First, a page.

Kaine Claims He’s Been Consistent on Trade

July 29, 2016

Democratic vice-presidential nominee Sen. Tim Kaine (D., Va.) sat down with CNN's Alisyn Camerota Friday morning to discuss multiple topics ranging from his goofy quality to free trade.

With free trade becoming a major issue during this year's presidential campaign, Camerota pushed Kaine on his "shifted positions" regarding trade, specifically the Trans-Pacific Partnership (TPP). The TPP was a source of controversy at the Democratic convention, as many on the party's left flank held signs opposing it, while the White House openly supports the agreement.

"You know, Allisyn, I really haven't shifted my position on that," he said.

He then gave a long winded response on how he voted for the Fast Track Trade Promotion last year to give the President the "power to negotiate the best trade deal he could," but that he would not support TPP until his concerns were answered. He said his main concern was that labor unions and environmental groups were not being treated equally like companies with secret courts and special rights. He then spoke about how he expressed his concerns with people, but that nobody could answer his question.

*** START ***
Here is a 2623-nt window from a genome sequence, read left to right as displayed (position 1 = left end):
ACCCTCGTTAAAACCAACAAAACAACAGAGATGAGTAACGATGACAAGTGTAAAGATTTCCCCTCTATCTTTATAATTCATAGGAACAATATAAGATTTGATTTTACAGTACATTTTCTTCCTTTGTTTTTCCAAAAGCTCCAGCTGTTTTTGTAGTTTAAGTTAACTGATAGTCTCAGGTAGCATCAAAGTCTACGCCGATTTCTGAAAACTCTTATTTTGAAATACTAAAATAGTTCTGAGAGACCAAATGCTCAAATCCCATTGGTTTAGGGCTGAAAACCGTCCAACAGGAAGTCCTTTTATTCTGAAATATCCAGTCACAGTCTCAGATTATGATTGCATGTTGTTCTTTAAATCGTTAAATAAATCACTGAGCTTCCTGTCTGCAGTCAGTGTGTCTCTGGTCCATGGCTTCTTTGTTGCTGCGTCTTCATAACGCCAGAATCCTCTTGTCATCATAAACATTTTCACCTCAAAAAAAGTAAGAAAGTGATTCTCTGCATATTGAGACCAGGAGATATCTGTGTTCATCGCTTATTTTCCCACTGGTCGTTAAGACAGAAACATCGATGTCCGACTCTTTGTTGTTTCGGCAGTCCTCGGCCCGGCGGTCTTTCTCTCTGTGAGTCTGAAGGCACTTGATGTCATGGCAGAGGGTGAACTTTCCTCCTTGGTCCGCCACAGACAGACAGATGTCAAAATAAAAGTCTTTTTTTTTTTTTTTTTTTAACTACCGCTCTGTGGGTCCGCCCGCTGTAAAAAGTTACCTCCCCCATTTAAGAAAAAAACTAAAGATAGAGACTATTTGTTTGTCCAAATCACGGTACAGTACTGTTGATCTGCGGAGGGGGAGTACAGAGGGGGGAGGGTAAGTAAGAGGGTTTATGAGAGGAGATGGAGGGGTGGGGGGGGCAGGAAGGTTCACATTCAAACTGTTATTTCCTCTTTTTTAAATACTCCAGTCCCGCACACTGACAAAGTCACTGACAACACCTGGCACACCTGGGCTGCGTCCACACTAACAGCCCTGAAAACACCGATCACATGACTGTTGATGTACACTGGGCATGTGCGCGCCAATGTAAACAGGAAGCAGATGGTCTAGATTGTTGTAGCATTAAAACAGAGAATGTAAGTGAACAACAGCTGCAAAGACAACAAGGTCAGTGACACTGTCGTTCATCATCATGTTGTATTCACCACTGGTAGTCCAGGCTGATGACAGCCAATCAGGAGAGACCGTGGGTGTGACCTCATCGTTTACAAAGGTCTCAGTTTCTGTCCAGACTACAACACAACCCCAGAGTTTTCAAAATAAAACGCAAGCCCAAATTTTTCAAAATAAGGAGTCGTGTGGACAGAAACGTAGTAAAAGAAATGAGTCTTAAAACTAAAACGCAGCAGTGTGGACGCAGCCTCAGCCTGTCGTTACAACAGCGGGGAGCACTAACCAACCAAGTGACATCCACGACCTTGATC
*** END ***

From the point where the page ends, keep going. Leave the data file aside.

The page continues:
Camerota was not satisfied with his answer, though.

"But Senator, correct me if I'm wrong, just last week you said about it quote 'I see much in it to like' and you called it an upgrade of environmental and labor standards," she said. "So has something changed from last week?"

Kaine acknowledged that he did praise TPP, but he said that he was still concerned that environmental and labor groups were not able to enforce these standards in a treaty.

Despite Kaine's position in the interview, it should be noted that the U.S. Chamber of Commerce, who supports TPP, recently praised Kaine for his "solid" record on trade. After highlighting Kaine's track record on trade, they concluded, "But politics being politics, when Kaine joined the ticket, he sided with his running mate Hillary Clinton in opposing TPP."

Earlier this week Virginia's Governor, Terry McAuliffe, gave the Clinton team a political headache when he publicly stated that he expected her to reverse her position on the Trans-Pacific Partnership (TPP) by supporting it if elected President.  

While Clinton's campaign chairman, John Podesta, fired back on Twitter that McAuliffe was "flat wrong," many progressive voters are skeptical whether she will keep her promise based on her previous support for TPP.  As Secretary of State, she promoted it as a "gold standard" for trade agreements.